Some of the elements have less than 100 years to go if we carry on using them at the rate that we do.
One example of an element in danger is helium. It’s used in magnetic resonance imaging and in deep sea diving, and in both of these applications the helium is recycled. But if you have a helium balloon at a birthday party, it will either deflate or burst, and either way the helium is released into the atmosphere. Helium is so light that once it’s in the atmosphere it can actually escape from the earth completely and go into outer space where it’s lost to us forever.
The second scarce element I’d like to mention is indium. Indium tin oxide is the main conducting oxide that we have, which means that indium is used in every screen that you look at. At the rate we’re using it our reserves will only last around 50 years. This means we either need to get better at recycling indium from screens, or we need to do a lot more research to identify compounds based on earth-abundant elements – those coloured green on the periodic table – that can do the same job.
We’re launching our version of the table at the European Parliament in January 2019, but we’ve already made great progress in getting it into schools across Europe. In the Netherlands the table has been handed out to 200 teachers, and in Italy they are sending a copy to every school. The Royal Society of Chemistry is going to send a copy to every one of its 50,000 members.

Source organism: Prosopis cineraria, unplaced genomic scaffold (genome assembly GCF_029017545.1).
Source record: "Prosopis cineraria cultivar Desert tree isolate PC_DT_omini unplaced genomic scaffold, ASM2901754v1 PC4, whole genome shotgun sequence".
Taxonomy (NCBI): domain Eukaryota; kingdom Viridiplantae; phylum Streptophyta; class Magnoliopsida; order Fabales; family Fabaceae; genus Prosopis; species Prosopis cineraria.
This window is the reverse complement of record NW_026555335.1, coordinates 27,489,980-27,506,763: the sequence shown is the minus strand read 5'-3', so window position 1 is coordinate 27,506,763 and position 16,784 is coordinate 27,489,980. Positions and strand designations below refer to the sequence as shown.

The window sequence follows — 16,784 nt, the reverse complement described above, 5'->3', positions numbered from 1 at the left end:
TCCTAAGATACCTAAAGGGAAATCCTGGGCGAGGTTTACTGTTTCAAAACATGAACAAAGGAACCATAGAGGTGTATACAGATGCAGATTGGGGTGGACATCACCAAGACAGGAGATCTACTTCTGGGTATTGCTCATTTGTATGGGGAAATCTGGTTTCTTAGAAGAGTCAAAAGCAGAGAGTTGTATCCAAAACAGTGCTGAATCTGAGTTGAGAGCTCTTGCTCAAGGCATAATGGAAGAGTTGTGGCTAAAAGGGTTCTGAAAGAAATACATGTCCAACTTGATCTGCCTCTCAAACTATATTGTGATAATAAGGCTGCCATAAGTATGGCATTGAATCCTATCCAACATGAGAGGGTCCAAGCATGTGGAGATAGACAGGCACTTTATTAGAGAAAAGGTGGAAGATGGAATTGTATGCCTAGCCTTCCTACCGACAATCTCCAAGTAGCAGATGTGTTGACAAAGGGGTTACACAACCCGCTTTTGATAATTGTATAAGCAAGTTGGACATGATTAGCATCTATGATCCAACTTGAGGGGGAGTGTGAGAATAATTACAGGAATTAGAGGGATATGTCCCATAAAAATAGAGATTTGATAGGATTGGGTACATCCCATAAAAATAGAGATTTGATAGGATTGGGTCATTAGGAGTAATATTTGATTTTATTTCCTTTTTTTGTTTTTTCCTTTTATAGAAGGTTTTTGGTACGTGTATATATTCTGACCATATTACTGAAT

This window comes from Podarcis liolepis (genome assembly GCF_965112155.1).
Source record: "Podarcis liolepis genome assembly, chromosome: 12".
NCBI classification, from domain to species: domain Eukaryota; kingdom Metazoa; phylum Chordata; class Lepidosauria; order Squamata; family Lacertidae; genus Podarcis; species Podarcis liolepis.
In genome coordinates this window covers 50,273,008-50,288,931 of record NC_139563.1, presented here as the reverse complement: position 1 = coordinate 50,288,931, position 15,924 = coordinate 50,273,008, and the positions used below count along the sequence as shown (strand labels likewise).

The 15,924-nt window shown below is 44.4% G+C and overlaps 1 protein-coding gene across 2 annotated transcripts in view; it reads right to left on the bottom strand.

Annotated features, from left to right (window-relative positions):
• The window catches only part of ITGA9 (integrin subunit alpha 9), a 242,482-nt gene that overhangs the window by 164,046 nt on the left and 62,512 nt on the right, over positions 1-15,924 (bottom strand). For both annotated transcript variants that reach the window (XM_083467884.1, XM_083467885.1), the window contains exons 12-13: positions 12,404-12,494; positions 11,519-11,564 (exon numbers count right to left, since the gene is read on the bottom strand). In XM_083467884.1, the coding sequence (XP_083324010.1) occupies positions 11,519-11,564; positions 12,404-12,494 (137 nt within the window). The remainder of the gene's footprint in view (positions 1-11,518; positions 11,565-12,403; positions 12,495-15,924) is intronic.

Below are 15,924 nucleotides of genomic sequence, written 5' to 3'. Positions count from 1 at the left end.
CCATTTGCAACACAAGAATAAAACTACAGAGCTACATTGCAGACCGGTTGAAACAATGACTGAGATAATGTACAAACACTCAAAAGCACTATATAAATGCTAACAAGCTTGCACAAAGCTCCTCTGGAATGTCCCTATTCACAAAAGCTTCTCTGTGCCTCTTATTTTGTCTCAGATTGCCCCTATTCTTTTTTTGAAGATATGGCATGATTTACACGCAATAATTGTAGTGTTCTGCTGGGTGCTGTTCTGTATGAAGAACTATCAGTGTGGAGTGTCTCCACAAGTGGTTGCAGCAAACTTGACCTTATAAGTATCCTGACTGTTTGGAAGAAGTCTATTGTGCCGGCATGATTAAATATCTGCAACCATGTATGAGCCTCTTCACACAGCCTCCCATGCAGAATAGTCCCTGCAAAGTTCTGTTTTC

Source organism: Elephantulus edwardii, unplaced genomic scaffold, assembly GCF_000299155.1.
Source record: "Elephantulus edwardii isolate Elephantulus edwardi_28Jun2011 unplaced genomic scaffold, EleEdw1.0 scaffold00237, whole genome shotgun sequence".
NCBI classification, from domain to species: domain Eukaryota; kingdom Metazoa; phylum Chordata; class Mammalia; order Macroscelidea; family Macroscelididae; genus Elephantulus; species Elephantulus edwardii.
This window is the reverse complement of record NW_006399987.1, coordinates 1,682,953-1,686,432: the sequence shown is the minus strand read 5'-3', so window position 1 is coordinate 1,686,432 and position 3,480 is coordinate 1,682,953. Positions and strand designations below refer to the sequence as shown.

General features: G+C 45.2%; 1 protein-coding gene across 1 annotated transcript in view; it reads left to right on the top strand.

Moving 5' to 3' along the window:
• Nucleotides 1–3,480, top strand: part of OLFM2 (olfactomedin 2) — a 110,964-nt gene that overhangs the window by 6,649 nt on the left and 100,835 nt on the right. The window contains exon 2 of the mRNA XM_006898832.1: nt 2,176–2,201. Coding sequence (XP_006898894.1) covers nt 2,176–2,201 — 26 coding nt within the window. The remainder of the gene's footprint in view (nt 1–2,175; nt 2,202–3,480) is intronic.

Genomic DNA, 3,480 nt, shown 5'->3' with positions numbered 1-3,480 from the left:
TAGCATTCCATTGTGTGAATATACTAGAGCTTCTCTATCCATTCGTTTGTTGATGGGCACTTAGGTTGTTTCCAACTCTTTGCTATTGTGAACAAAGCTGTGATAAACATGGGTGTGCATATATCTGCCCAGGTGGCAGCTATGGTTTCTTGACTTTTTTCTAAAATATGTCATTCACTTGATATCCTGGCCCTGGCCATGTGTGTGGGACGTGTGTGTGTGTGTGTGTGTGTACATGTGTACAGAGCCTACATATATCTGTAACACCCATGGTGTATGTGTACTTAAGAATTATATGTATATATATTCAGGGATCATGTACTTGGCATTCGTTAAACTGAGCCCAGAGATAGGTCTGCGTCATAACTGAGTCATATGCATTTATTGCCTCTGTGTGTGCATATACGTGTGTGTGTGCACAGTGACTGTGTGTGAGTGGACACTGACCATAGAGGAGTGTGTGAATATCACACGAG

We’ve tried hard to make our periodic table accessible to everyone – for example we’ve made sure the colours can be identified by colour blind people, and the symbols are in a font that’s easier to read for people with dyslexia.
It’s amazing to think that everything that we see around us in the natural world is made up from just 90 building blocks – the 90 naturally occurring elements. Furthermore, these 90 elements, in different combinations, make up all of the wonders of nature, and all the technology and gadgets we use every day. We need to have a better way of dealing with these resources, or we won’t have them anymore.